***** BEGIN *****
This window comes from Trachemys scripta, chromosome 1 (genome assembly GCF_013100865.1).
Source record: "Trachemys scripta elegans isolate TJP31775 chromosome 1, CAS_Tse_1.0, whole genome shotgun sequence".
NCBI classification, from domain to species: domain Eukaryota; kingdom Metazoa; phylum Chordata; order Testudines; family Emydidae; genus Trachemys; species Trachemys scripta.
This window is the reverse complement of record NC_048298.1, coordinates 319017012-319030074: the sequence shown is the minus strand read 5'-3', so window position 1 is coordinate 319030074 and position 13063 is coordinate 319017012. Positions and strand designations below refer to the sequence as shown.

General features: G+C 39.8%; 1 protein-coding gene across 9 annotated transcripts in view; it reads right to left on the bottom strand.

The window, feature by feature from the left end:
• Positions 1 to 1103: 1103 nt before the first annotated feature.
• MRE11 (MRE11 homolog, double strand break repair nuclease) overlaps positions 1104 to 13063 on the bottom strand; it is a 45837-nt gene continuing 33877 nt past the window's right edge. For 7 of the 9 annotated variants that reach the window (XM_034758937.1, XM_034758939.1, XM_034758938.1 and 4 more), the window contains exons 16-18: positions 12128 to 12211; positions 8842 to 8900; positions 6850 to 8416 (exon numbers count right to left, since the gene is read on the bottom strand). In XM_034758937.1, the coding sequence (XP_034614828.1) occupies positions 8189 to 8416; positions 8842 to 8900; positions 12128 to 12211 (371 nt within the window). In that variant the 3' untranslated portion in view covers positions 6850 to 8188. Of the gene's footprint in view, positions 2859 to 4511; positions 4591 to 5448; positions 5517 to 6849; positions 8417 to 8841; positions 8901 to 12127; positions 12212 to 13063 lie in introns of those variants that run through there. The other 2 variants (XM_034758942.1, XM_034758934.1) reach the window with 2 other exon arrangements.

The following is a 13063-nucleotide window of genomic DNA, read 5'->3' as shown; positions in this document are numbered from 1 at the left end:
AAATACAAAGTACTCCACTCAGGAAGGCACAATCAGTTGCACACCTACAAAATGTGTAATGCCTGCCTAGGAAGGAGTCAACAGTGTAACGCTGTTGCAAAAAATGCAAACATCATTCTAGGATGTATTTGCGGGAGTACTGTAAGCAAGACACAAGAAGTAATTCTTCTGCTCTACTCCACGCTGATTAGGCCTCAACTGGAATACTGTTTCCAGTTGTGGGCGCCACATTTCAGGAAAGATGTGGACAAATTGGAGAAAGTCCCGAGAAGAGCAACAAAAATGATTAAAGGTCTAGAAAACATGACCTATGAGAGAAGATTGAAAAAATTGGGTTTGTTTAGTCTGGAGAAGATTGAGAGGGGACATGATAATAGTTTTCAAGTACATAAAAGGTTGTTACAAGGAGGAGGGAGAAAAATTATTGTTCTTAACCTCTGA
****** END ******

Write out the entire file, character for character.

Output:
This window comes from Trachemys scripta, chromosome 1 (genome assembly GCF_013100865.1).
Source record: "Trachemys scripta elegans isolate TJP31775 chromosome 1, CAS_Tse_1.0, whole genome shotgun sequence".
NCBI classification, from domain to species: domain Eukaryota; kingdom Metazoa; phylum Chordata; order Testudines; family Emydidae; genus Trachemys; species Trachemys scripta.
This window is the reverse complement of record NC_048298.1, coordinates 319017012-319030074: the sequence shown is the minus strand read 5'-3', so window position 1 is coordinate 319030074 and position 13063 is coordinate 319017012. Positions and strand designations below refer to the sequence as shown.

General features: G+C 39.8%; 1 protein-coding gene across 9 annotated transcripts in view; it reads right to left on the bottom strand.

The window, feature by feature from the left end:
• Positions 1 to 1103: 1103 nt before the first annotated feature.
• MRE11 (MRE11 homolog, double strand break repair nuclease) overlaps positions 1104 to 13063 on the bottom strand; it is a 45837-nt gene continuing 33877 nt past the window's right edge. For 7 of the 9 annotated variants that reach the window (XM_034758937.1, XM_034758939.1, XM_034758938.1 and 4 more), the window contains exons 16-18: positions 12128 to 12211; positions 8842 to 8900; positions 6850 to 8416 (exon numbers count right to left, since the gene is read on the bottom strand). In XM_034758937.1, the coding sequence (XP_034614828.1) occupies positions 8189 to 8416; positions 8842 to 8900; positions 12128 to 12211 (371 nt within the window). In that variant the 3' untranslated portion in view covers positions 6850 to 8188. Of the gene's footprint in view, positions 2859 to 4511; positions 4591 to 5448; positions 5517 to 6849; positions 8417 to 8841; positions 8901 to 12127; positions 12212 to 13063 lie in introns of those variants that run through there. The other 2 variants (XM_034758942.1, XM_034758934.1) reach the window with 2 other exon arrangements.

The following is a 13063-nucleotide window of genomic DNA, read 5'->3' as shown; positions in this document are numbered from 1 at the left end:
AAATACAAAGTACTCCACTCAGGAAGGCACAATCAGTTGCACACCTACAAAATGTGTAATGCCTGCCTAGGAAGGAGTCAACAGTGTAACGCTGTTGCAAAAAATGCAAACATCATTCTAGGATGTATTTGCGGGAGTACTGTAAGCAAGACACAAGAAGTAATTCTTCTGCTCTACTCCACGCTGATTAGGCCTCAACTGGAATACTGTTTCCAGTTGTGGGCGCCACATTTCAGGAAAGATGTGGACAAATTGGAGAAAGTCCCGAGAAGAGCAACAAAAATGATTAAAGGTCTAGAAAACATGACCTATGAGAGAAGATTGAAAAAATTGGGTTTGTTTAGTCTGGAGAAGATTGAGAGGGGACATGATAATAGTTTTCAAGTACATAAAAGGTTGTTACAAGGAGGAGGGAGAAAAATTATTGTTCTTAACCTCTGA